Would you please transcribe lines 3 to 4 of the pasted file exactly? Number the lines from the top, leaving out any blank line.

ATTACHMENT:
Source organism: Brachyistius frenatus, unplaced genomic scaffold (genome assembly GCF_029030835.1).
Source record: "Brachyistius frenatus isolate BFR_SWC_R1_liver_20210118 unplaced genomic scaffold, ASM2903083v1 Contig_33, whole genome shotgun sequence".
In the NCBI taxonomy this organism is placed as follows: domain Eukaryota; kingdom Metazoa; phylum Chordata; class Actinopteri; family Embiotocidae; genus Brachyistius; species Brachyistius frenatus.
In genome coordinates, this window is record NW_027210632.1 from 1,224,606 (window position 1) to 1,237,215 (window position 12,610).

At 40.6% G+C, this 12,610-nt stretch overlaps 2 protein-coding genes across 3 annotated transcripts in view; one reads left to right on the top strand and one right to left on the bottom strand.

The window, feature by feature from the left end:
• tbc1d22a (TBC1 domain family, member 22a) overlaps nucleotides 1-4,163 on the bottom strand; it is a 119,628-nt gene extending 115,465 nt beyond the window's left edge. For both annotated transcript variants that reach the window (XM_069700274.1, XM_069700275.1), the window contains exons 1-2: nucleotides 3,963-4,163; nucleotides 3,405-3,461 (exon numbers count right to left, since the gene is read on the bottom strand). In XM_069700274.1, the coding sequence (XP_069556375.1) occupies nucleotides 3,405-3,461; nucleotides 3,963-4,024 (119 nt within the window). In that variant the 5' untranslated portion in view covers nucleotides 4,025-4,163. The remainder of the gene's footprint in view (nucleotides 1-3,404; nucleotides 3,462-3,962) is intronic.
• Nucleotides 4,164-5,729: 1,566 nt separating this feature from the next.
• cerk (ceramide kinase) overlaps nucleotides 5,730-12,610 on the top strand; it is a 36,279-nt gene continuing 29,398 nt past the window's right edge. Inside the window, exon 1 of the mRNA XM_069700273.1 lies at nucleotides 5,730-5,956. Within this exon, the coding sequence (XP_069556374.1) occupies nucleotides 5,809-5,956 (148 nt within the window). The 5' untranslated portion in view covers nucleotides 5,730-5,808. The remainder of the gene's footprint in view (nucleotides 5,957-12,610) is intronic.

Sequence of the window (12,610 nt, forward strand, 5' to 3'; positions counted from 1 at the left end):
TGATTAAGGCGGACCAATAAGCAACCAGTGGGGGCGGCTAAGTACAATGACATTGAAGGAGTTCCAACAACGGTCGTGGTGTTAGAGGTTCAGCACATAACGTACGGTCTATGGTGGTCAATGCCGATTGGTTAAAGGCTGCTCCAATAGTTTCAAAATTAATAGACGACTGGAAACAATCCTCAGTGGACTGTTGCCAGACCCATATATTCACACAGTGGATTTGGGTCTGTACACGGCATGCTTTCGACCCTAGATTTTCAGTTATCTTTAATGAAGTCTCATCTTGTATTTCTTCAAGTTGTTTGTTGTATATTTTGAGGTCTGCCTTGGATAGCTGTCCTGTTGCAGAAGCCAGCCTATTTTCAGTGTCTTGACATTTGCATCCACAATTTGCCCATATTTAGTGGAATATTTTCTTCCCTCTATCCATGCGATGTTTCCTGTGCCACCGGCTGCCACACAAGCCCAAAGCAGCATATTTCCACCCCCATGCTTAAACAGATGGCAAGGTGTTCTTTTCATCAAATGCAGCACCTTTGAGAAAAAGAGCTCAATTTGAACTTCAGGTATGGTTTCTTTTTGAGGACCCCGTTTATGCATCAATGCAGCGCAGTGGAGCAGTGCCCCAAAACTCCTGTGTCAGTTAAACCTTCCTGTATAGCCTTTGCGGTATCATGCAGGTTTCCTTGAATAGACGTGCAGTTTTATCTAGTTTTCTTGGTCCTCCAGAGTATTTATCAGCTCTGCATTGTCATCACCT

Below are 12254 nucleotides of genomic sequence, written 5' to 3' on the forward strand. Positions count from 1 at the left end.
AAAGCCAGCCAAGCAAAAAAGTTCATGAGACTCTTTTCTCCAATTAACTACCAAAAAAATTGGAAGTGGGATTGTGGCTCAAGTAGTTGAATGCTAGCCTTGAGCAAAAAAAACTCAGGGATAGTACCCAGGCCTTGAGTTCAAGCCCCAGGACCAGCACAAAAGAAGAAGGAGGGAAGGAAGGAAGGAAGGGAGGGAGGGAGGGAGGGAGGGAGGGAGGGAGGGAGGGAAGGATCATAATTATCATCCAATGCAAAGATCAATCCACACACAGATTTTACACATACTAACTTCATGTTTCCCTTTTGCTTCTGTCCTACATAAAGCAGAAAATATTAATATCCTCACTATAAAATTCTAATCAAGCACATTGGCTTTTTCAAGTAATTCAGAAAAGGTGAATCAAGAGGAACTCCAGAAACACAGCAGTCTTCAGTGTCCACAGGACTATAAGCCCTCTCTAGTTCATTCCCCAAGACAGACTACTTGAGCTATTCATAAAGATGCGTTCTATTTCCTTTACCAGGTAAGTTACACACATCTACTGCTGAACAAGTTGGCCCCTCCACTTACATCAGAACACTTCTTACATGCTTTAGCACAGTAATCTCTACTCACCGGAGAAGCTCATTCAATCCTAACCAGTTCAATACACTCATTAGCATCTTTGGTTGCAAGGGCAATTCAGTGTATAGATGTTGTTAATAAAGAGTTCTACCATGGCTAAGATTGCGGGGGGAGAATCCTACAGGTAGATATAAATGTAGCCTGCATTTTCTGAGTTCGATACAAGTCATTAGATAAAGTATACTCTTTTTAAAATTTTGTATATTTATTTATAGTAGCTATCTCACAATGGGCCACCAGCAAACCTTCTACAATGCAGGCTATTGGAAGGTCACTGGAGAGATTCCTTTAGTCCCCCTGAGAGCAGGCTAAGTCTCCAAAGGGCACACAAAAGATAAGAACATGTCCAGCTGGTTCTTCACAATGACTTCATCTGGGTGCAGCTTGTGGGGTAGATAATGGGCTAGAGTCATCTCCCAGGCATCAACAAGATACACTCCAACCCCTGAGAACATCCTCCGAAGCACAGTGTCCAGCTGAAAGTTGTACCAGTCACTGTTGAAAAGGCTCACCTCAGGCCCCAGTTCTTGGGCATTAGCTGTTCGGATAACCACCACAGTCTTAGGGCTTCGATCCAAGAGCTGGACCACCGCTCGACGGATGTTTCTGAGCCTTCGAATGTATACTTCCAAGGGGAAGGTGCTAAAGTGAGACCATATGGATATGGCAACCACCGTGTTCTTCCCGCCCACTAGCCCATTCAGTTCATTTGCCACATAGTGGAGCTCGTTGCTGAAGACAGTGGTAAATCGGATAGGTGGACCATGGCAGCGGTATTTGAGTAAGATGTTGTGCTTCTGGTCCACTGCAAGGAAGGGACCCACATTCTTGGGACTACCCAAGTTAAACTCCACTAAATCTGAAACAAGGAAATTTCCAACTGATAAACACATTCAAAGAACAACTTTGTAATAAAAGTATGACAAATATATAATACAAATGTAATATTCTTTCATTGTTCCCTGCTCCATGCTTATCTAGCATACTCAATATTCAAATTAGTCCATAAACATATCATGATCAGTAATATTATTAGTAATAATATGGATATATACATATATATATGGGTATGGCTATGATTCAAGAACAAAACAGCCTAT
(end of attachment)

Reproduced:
In the NCBI taxonomy this organism is placed as follows: domain Eukaryota; kingdom Metazoa; phylum Chordata; class Actinopteri; family Embiotocidae; genus Brachyistius; species Brachyistius frenatus.
In genome coordinates, this window is record NW_027210632.1 from 1,224,606 (window position 1) to 1,237,215 (window position 12,610).